Buckwheat Sprouts: Fresh, Crisp, and Easy to Grow

Buckwheat sprouts are very affordable and easy to grow. You can also grow wonderful, crisp microgreens for your salads, sandwiches, and garnishes!

Buckwheat sprouts growing in a mason jar on a kitchen countertop

Have you ever tried growing your own sprouts? It’s much simpler than it seems. If you’re new to sprouting, or would just like to try something different, buckwheat sprouts are a wonderful type to try. If you’re an experienced sprouter, but haven’t tried buckwheat sprouts yet, they will add versatility to your sprouting garden.

What are Buckwheat Sprouts?

Buckwheat isn’t actually wheat at all. The buckwheat plant is related to rhubarb and sorrel, rather than grass crops. Buckwheat plants grow stalks which hold small edible seeds. Each buckwheat seed is shaped like a tiny pyramid. When eaten, the seeds have a nutty deliciousness.

Buckwheat Sprouting Seeds (also called buckwheat groats)

Growing Buckwheat Sprouts

Buckwheat seeds are very affordable, widely available, and sprout reliably. The buckwheat sprouts do take a bit of time to grow (approximately 10 days), but they are sturdy and last in the fridge for several weeks.

I add them in smoothies, put them on sandwiches, and mix them into salads. Buckwheat sprouts have a very mild yet fresh flavour which makes them easy to sneak into many foods for an added nutritional bonus (I honestly love these sprouts so much that sneaking them in isn’t much of an issue for me anymore).

Sprouting seeds in water in mason jars - 4 jars of soaking sprouting seeds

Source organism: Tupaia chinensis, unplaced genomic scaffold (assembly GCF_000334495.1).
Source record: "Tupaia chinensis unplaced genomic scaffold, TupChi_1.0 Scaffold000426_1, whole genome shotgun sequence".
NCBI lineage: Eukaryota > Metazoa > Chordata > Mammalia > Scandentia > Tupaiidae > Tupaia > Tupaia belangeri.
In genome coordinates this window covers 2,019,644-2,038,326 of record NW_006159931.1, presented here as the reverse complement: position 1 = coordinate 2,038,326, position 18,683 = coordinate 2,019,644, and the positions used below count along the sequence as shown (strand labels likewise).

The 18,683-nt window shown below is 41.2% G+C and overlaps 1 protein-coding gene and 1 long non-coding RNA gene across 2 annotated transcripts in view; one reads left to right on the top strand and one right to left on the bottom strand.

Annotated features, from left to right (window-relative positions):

Sprouting buckwheat is just like sprouting other sprouts or microgreens. If you’re new to sprouting, check out these instructions about how to sprout seeds

To be honest, I prefer to grow buckwheat as microgreens rather than sprouts. I find they become established more easily in soil and are more versatile to use…but both methods are delicious!

Buckwheat micro greens in front of blue background

Growing Buckwheat Sprouts into Buckwheat Microgreens

Here are instructions for growing buckwheat microgreens. It’s basically the same as growing buckwheat sprouts, except that once the seeds have started to grow little roots, you put the seeds on a tray of potting mix. Pretty similar!

Also see these instructions on growing microgreens of all types.

Mary Jane Duford

Mary Jane is a home gardener who loves creating healthy, welcoming spaces (indoors and out!) - About Mary Jane (https://www.homefortheharvest.com/authors/about-mary-jane-duford/)

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